Aside from a lucky few, pretty much every marketer remembers the struggle of applying to entry level jobs that demand experience. With competition in marketing high, it can be difficult to make yourself stand out from the crowd, but it’s certainly not impossible.

Even without a marketing degree or background, if you’re ambitious and dedicated, you can always find ways to kickstart your career. By having the initiative to take steps to demonstrate your passion, you’ll be able to show employers the huge potential you have and convince them to take a chance on you.

At Fabric, we’ve all been in the chicken-and-egg position of job hunting with no experience, so we’ve rounded up the things we did to get our foot in the door of the marketing industry.

Blogging

If you’re after a job in marketing, your writing skills will need to be on point. You can demonstrate this by creating a blog and writing about things you’re passionate about. This might be something personal to you, such as a specific industry or a social cause, or you can share some general commentary on marketing campaigns that have caught your eye. The key is to find your niche and use it to showcase your skills – it's a great opportunity to gain some informal experience in content marketing too.

There are lots of platforms you can use to create your blog, such as Blogger or Wix. To promote your blog, you can create a social media account to share your articles, which gives you added experience in social media marketing. If you don’t want to set up a dedicated blog, then using the LinkedIn publishing tool is a brilliant way to share your pieces with your network, as well as reaching new connections.

Interning

Working for free as an intern, remotely or in person, is one of the main ways to get some experience on your CV, without having to secure a full-time role. Get in touch with brands or agencies and explain what you are available for and why you would be an asset to their team. More often than not, you’ll be able to find a company that is looking for an extra pair of hands to help out, or even just shadow a member of the marketing team.

Our only warning here is to make sure you don’t end up working full-time for free, especially if you’ll have to pay for travel and other expenses. When you make your enquiry, don’t be afraid to set the boundaries of how many hours you’d like to intern for, and the length of time you’re available for. Your time is important so make sure you’re only interning where you can get real value and experience. If you’re just doing a few hours each week, there’s no reason you can’t have two internships on the go at once.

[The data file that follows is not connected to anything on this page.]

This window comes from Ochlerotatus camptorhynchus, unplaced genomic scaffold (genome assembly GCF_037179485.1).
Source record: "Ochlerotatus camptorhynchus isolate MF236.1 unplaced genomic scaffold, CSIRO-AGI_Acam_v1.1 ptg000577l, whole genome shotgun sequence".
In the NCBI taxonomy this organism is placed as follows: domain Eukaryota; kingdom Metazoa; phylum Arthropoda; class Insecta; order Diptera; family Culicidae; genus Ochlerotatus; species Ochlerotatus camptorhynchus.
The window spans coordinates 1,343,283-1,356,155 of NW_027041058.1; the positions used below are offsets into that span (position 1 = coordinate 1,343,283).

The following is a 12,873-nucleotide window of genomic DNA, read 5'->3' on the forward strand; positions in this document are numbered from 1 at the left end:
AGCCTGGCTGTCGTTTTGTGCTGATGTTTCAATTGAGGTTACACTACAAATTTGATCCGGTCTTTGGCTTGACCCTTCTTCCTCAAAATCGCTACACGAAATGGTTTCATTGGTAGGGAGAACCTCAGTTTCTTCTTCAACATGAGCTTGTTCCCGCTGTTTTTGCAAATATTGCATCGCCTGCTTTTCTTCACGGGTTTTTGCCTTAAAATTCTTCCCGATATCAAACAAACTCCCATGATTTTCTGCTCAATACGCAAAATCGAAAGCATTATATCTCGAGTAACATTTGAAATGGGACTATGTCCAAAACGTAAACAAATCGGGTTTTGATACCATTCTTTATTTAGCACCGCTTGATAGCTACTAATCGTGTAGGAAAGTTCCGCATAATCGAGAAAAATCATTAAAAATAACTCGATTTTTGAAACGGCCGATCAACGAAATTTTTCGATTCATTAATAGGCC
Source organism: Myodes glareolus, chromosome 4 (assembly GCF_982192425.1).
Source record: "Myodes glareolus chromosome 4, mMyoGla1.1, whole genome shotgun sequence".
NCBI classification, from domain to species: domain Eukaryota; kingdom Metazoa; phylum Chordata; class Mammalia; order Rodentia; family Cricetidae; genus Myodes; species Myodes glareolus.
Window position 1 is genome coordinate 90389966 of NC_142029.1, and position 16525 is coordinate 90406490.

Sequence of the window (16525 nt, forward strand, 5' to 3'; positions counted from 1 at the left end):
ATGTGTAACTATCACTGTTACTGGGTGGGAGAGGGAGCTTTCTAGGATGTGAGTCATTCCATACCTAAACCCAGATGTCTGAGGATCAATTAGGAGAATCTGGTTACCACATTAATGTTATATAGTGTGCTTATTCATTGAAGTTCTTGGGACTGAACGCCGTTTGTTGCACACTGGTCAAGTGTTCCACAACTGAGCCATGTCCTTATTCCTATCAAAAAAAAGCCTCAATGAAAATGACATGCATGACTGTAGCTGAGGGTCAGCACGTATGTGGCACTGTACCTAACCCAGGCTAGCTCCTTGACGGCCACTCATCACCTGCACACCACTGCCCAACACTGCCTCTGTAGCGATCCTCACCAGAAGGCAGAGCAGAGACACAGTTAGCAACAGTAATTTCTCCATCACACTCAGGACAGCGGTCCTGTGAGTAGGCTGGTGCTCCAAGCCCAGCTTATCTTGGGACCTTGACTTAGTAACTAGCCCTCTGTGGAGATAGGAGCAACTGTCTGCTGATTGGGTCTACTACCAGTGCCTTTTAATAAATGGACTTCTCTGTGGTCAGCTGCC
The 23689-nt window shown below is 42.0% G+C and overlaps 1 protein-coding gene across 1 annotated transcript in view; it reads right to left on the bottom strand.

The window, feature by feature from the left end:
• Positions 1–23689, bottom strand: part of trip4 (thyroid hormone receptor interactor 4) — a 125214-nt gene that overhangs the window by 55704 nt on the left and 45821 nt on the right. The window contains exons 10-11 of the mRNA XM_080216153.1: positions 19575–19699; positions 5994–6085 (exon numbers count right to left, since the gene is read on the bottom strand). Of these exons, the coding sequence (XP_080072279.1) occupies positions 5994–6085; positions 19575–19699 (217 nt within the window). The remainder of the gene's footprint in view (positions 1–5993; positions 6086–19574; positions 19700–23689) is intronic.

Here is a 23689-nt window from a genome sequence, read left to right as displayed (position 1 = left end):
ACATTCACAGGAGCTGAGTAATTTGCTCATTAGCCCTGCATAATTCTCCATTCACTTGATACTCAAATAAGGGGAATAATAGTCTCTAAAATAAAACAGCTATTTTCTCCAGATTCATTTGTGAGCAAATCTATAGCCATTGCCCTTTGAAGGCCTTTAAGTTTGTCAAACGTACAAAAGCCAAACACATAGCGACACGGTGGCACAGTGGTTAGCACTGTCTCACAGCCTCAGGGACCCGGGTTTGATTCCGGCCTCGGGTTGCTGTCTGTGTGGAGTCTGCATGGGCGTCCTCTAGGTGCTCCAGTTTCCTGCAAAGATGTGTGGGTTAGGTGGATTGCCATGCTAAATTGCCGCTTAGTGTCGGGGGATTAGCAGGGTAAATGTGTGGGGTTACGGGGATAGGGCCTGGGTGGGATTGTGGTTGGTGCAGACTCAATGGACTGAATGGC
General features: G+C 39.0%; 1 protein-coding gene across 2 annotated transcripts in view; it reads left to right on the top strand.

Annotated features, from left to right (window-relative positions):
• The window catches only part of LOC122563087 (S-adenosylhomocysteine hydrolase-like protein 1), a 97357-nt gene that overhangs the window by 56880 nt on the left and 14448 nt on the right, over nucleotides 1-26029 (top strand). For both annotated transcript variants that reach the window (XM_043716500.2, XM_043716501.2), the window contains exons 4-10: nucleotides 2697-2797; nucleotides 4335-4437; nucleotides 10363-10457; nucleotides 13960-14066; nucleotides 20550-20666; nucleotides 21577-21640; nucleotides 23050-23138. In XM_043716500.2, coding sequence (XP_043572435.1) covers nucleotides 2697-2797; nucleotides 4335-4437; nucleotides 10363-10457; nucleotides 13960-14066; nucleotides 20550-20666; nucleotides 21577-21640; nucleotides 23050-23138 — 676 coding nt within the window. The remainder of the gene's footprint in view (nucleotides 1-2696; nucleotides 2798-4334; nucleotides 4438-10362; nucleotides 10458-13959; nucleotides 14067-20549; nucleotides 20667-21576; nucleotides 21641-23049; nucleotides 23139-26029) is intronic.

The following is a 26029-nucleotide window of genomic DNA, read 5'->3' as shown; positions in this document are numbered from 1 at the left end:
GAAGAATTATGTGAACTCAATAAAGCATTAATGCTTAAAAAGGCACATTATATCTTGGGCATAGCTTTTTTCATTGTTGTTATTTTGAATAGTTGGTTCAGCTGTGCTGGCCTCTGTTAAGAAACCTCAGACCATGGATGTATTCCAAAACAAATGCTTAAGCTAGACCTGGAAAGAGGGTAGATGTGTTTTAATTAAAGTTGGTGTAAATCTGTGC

Training

Having some dedicated training in marketing on your CV will prove your commitment to improving your skills. If employers see that you have been working to gain knowledge of the industry, they’ll understand that you’re channelling your time and energy in the right direction, even without work-experience. Make sure to include any training courses on your CV, detailing what you have learned and how you can apply this experience to real life. You may even find that you are able to fill a skills gap in a company’s team, making yourself a unique asset.

There are lots of free mini courses online available, such as the Google Digital Garage certificate in digital marketing. If you’re looking to get serious with a structured training course that gives you real-life experience, you can look to invest in a paid programme, such as our integrated marketing strategy course.

Collaborate

If you have friends who are in a similar position to you, consider how you can work together to put your marketing skills into practice. You could set yourself a university-style project as a group, and work as a team to create a marketing campaign or strategy. This has the added benefit of proving your ability to work as part of a team and lead projects.

If you’re looking for some inspiration on the type of project to set yourself, here’s a few ideas:

  • Choose a brand that you don’t think markets itself very well, and creative an alternative strategy.
  • Select a brand you love and create a new campaign you think would excel the brand. It could be an expansion onto a new online platform, or a new target audience.
  • Find a charity that doesn’t do a lot of marketing and explore a strategy for how you would raise its awareness through various marketing tactics.

Network

Networking is ESSENTIAL and you should practice it throughout your career. It’s incredibly easy to do through LinkedIn, or by getting in touch with connections you already have in the industry. Use your network to keep an eye out for jobs and internship opportunities, because making an application though a professional you know is a great way to get your foot in the door.

You can also connect with other young professionals looking to get into marketing and establish a support network that can help you stay motivated on the job-hunt, communities such as Pretty Little Marketer offer just this. Through networking, you may also be able to find a mentor who can support you in your career and advise you on how to land that first bit of work experience.

Our last piece of advice is to keep your spirits high as you search for your first opportunity. It can be hard to stay positive when you receive more rejections than positive responses, but it’s completely normal to apply for what feels like a million positions before you find the one that’s right for you.

Keep an eye out on our Insights and Tools page for more resources that will guide you in getting your career off the ground. We’ll be sharing tips from recruiters and marketing professionals on securing roles, as well as tips on marketing tactics and skills you need to kickstart your career.

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